Whether you choose Analog or Digital a good delay can add a lot to your sound. A simple slapback echo is key to roots and country guitar tones and long delay times make for soaring solos. And if you choose an option with “Tap Tempo” then you have an echo for every song in the set! Next to distortion pedals, delay pedals probably have the most options available on the market.

When you go shopping, PLAY AS MANY AS POSSIBLE! Some models are more suited to ambient music, some have more pronounced rhythmic patterns. So consider your playing style and buy accordingly.

With these five pedals in your arsenal you’ll be able to create more tones for a wide variety of genres of music. Whether you’re playing for your own enjoyment or beginning a professional career, you could consider this the perfect “tool box” for tone. So go have some fun and explore!



17 Responses

Mark Wallace
Mark Wallace

October 01, 2020

If you play outlaw country you have to have a phase shifter.

Ron
Ron

August 13, 2020

I’m 69 yo, been playing electric guitar professionally since 1966. When I started, I had a guitar, coil cord, and an amp. No pedals.
I know this article is about five essential pedals every guitarist should own. But I want to express my own experience with, and without, using pedals.

We couldn’t afford the $300 Conn Strobtuner, (the only one on the market) so we all learned how to tune by ear. (Tuners have, thankfully, made accurate tuning in noisy environments now possible, and I of course use them, but I can, and do, still tune by ear, and I require every student I teach to learn this)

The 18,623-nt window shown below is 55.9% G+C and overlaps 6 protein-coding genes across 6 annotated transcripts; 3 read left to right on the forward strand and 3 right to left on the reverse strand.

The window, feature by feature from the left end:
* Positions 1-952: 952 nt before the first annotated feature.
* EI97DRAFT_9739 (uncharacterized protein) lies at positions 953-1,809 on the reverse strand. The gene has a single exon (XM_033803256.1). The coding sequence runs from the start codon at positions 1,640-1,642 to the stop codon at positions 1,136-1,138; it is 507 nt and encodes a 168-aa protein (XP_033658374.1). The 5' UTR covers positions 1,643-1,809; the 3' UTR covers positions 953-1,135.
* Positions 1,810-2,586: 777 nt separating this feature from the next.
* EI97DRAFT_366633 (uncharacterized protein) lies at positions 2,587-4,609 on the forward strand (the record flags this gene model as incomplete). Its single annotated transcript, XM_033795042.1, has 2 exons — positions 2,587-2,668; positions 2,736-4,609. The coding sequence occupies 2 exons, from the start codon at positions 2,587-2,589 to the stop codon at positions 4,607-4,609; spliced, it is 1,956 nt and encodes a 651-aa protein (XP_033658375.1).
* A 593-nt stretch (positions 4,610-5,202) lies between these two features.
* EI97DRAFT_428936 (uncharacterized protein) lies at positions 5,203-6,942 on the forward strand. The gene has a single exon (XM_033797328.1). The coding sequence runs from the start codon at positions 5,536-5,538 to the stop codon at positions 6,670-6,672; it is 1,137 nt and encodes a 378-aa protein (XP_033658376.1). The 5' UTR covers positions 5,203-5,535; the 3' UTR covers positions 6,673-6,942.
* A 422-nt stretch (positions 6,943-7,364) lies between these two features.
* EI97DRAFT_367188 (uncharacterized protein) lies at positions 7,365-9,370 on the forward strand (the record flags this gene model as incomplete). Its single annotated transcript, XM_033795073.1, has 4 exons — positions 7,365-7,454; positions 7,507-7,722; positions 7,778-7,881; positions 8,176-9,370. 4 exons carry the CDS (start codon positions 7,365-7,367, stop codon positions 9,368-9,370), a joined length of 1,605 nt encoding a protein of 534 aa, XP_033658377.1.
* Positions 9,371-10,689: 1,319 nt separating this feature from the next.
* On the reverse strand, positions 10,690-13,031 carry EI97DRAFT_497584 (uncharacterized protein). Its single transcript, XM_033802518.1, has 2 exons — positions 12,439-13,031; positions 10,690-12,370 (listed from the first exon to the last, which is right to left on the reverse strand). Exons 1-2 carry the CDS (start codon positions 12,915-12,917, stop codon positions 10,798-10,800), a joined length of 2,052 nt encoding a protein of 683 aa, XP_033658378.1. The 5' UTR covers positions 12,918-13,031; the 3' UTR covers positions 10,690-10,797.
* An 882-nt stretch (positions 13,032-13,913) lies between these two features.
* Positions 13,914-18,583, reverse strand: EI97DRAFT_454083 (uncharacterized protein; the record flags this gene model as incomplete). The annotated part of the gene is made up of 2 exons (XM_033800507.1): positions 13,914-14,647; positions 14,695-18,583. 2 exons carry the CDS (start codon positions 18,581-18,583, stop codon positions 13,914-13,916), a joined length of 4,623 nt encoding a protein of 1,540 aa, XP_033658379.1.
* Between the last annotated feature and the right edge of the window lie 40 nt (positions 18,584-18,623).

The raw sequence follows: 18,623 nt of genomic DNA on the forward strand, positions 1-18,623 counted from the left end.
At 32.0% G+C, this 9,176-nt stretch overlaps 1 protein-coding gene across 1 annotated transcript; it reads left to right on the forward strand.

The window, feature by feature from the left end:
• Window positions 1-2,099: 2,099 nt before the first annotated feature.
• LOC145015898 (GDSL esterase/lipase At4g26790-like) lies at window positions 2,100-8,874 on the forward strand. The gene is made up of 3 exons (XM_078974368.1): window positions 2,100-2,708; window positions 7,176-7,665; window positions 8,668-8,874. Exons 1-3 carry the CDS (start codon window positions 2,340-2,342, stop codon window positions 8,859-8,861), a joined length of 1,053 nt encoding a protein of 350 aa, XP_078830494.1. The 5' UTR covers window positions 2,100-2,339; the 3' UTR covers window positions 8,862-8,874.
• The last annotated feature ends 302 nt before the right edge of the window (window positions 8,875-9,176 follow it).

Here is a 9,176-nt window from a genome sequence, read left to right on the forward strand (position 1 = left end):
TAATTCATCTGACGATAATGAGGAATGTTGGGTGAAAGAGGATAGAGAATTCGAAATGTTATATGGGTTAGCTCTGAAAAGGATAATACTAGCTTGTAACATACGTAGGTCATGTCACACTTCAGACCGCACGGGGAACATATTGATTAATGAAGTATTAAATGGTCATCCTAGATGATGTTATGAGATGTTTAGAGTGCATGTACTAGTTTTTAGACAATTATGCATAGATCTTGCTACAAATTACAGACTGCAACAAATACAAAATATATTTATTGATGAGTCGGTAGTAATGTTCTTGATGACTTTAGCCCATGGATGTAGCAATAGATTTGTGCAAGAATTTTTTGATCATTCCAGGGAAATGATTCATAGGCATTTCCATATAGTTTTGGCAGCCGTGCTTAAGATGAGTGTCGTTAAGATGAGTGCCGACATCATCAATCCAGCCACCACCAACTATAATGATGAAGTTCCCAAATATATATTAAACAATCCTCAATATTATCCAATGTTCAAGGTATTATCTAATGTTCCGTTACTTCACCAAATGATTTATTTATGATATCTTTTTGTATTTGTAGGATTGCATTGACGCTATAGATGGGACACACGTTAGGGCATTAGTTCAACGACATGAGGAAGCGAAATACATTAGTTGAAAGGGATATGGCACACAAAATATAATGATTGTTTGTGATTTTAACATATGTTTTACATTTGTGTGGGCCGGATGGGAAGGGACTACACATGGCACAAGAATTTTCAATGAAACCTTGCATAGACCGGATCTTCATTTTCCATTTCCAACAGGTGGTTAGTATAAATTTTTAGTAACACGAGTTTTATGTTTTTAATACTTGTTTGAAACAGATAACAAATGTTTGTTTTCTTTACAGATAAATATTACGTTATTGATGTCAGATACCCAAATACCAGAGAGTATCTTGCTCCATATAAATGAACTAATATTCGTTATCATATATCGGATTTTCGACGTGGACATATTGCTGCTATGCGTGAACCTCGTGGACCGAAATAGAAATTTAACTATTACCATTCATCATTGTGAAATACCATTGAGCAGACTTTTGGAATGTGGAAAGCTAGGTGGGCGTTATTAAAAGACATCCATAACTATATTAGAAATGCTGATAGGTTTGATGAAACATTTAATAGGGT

I have used plenty of pedals in my 5+ decades of gigging, and I’m not dissing
them at all. A funk band gig requires a guitar through a wah. Many hit songs have so much guitar processing that it’s impossible to cover them without using pedals.

What I am suggesting is that; every one who uses pedals, to play a real gig with just your guitar, cable, and amp.

I imagine most of you are in shock right now, even at the mention of ditching your pedals at a gig!! OMG! Where is MY TONE?!?

I’m only suggesting this as a way to expose yourself to your own playing without the reliance on your pedals’ manipulation, contribution, mangling, caressing, clouding, and masking of your original tone. Lots of players must have their pedal board(s) plugged in before even picking up the instrument. That hurts my brain a little. Plugging straight in to an amp will also demonstrate the real tone of your instrument, and you all need to do it to discover that your “tone” really comes from your fingers.